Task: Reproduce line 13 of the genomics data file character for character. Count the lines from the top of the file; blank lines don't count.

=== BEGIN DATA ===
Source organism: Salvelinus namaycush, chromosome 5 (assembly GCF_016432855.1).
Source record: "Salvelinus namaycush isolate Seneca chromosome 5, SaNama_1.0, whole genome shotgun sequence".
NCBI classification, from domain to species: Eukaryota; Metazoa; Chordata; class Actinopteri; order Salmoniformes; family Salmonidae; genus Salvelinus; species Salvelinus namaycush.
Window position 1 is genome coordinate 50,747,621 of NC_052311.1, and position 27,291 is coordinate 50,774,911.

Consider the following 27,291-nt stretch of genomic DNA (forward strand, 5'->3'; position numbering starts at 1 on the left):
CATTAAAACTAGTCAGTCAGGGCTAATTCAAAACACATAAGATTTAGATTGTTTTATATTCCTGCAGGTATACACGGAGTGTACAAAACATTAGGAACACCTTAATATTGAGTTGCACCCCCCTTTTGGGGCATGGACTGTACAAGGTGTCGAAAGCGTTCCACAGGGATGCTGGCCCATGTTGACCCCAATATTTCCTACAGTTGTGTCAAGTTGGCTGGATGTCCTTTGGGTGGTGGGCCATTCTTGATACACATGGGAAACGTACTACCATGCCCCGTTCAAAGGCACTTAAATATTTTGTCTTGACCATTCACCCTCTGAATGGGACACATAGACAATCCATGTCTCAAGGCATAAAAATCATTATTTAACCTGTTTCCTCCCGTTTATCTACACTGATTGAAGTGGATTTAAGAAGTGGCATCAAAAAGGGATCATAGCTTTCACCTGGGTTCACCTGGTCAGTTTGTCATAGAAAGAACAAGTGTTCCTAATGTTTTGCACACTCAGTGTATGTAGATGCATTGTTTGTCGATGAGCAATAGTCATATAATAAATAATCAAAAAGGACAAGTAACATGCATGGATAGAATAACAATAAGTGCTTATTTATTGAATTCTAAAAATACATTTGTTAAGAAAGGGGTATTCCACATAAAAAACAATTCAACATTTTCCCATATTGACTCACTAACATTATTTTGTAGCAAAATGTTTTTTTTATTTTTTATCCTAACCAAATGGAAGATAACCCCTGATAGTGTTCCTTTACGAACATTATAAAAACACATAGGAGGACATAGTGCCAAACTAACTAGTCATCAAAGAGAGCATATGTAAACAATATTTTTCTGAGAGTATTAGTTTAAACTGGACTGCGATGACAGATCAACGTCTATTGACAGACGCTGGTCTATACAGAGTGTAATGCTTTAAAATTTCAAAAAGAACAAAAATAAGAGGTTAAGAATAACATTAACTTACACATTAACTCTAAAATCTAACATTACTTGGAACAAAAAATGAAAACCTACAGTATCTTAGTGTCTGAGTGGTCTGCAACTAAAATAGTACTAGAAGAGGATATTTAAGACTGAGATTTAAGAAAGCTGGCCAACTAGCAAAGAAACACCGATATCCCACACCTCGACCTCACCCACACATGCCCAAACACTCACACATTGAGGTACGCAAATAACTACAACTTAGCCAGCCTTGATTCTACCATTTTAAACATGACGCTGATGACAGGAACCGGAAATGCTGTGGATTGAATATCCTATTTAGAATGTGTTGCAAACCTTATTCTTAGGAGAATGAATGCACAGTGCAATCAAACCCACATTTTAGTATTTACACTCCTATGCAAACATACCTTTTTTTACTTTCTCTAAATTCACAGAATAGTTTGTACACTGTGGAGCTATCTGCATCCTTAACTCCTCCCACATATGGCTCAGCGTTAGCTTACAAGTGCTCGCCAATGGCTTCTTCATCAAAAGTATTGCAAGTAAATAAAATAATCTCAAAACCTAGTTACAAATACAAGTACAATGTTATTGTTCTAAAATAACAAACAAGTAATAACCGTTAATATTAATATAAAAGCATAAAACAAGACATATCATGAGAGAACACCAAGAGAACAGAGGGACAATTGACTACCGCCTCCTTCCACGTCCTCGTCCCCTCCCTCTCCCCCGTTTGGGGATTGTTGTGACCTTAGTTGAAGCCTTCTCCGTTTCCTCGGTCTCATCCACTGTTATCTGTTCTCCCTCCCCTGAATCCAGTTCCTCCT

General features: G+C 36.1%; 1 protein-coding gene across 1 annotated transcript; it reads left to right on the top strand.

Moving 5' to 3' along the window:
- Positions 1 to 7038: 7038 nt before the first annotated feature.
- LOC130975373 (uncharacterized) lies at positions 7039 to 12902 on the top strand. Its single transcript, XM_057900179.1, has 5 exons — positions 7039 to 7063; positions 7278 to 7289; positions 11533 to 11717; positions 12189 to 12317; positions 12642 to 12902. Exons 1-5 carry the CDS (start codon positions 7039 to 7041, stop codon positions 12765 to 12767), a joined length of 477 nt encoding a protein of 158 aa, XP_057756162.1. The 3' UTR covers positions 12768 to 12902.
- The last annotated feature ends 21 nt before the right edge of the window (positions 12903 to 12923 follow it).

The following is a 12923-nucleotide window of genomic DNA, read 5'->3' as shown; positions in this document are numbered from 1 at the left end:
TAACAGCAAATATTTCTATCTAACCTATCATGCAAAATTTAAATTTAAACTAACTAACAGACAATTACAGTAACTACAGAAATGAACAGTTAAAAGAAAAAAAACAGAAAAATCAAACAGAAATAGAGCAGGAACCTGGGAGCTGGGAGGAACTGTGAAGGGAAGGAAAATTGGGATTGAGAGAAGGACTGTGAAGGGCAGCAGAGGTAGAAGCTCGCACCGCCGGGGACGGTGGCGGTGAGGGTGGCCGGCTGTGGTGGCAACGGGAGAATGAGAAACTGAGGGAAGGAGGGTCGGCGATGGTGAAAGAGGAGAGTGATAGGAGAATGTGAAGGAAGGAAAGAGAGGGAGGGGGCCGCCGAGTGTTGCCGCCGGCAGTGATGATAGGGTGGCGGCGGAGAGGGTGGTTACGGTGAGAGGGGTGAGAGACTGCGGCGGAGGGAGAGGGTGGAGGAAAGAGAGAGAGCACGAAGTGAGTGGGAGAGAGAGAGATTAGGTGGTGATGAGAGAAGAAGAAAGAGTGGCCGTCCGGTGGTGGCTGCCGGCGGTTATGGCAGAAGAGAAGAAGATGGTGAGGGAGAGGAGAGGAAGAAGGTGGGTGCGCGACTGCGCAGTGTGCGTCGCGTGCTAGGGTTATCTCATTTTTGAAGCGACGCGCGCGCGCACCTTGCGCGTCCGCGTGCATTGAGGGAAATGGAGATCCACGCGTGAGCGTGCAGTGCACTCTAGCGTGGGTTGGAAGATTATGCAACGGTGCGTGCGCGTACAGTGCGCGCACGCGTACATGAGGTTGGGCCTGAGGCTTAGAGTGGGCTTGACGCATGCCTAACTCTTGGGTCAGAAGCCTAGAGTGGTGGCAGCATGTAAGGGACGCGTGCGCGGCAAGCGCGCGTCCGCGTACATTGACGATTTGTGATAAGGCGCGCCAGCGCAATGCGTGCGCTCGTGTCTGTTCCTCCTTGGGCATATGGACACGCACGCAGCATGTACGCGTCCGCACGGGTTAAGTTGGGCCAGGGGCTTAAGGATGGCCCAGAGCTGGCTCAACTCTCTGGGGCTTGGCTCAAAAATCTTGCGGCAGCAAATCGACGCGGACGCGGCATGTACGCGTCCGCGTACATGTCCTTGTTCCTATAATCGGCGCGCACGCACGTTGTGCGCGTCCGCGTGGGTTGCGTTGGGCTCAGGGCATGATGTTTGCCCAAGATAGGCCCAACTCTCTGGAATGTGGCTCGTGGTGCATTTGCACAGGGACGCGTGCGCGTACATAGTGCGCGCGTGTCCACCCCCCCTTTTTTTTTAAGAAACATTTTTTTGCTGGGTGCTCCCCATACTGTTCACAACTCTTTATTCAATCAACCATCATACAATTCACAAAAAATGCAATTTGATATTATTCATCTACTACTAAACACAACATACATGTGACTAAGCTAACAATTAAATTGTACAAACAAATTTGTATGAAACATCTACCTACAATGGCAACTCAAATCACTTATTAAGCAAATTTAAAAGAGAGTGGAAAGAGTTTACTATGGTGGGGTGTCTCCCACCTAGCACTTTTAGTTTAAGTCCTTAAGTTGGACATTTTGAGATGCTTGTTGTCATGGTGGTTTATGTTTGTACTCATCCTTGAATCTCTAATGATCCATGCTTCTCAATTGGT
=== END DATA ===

TAACAGCAAATATTTCTATCTAACCTATCATGCAAAATTTAAATTTAAACTAACTAACAGACAATTACAGTAACTACAGAAATGAACAGTTAAAAGAAAAAAAACAGAAAAATCAAACAGAAATAGAGCAGGAACCTGGGAGCTGGGAGGAACTGTGAAGGGAAGGAAAATTGGGATTGAGAGAAGGACTGTGAAGGGCAGCAGAGGTAGAAGCTCGCACCGCCGGGGACGGTGGCGGTGAGGGTGGCCGGCTGTGGTGGCAACGGGAGAATGAGAAACTGAGGGAAGGAGGGTCGGCGATGGTGAAAGAGGAGAGTGATAGGAGAATGTGAAGGAAGGAAAGAGAGGGAGGGGGCCGCCGAGTGTTGCCGCCGGCAGTGATGATAGGGTGGCGGCGGAGAGGGTGGTTACGGTGAGAGGGGTGAGAGACTGCGGCGGAGGGAGAGGGTGGAGGAAAGAGAGAGAGCACGAAGTGAGTGGGAGAGAGAGAGATTAGGTGGTGATGAGAGAAGAAGAAAGAGTGGCCGTCCGGTGGTGGCTGCCGGCGGTTATGGCAGAAGAGAAGAAGATGGTGAGGGAGAGGAGAGGAAGAAGGTGGGTGCGCGACTGCGCAGTGTGCGTCGCGTGCTAGGGTTATCTCATTTTTGAAGCGACGCGCGCGCGCACCTTGCGCGTCCGCGTGCATTGAGGGAAATGGAGATCCACGCGTGAGCGTGCAGTGCACTCTAGCGTGGGTTGGAAGATTATGCAACGGTGCGTGCGCGTACAGTGCGCGCACGCGTACATGAGGTTGGGCCTGAGGCTTAGAGTGGGCTTGACGCATGCCTAACTCTTGGGTCAGAAGCCTAGAGTGGTGGCAGCATGTAAGGGACGCGTGCGCGGCAAGCGCGCGTCCGCGTACATTGACGATTTGTGATAAGGCGCGCCAGCGCAATGCGTGCGCTCGTGTCTGTTCCTCCTTGGGCATATGGACACGCACGCAGCATGTACGCGTCCGCACGGGTTAAGTTGGGCCAGGGGCTTAAGGATGGCCCAGAGCTGGCTCAACTCTCTGGGGCTTGGCTCAAAAATCTTGCGGCAGCAAATCGACGCGGACGCGGCATGTACGCGTCCGCGTACATGTCCTTGTTCCTATAATCGGCGCGCACGCACGTTGTGCGCGTCCGCGTGGGTTGCGTTGGGCTCAGGGCATGATGTTTGCCCAAGATAGGCCCAACTCTCTGGAATGTGGCTCGTGGTGCATTTGCACAGGGACGCGTGCGCGTACATAGTGCGCGCGTGTCCACCCCCCCTTTTTTTTTAAGAAACATTTTTTTGCTGGGTGCTCCCCATACTGTTCACAACTCTTTATTCAATCAACCATCATACAATTCACAAAAAATGCAATTTGATATTATTCATCTACTACTAAACACAACATACATGTGACTAAGCTAACAATTAAATTGTACAAACAAATTTGTATGAAACATCTACCTACAATGGCAACTCAAATCACTTATTAAGCAAATTTAAAAGAGAGTGGAAAGAGTTTACTATGGTGGGGTGTCTCCCACCTAGCACTTTTAGTTTAAGTCCTTAAGTTGGACATTTTGAGATGCTTGTTGTCATGGTGGTTTATGTTTGTACTCATCCTTGAATCTCTAATGATCCATGCTTCTCAATTGGT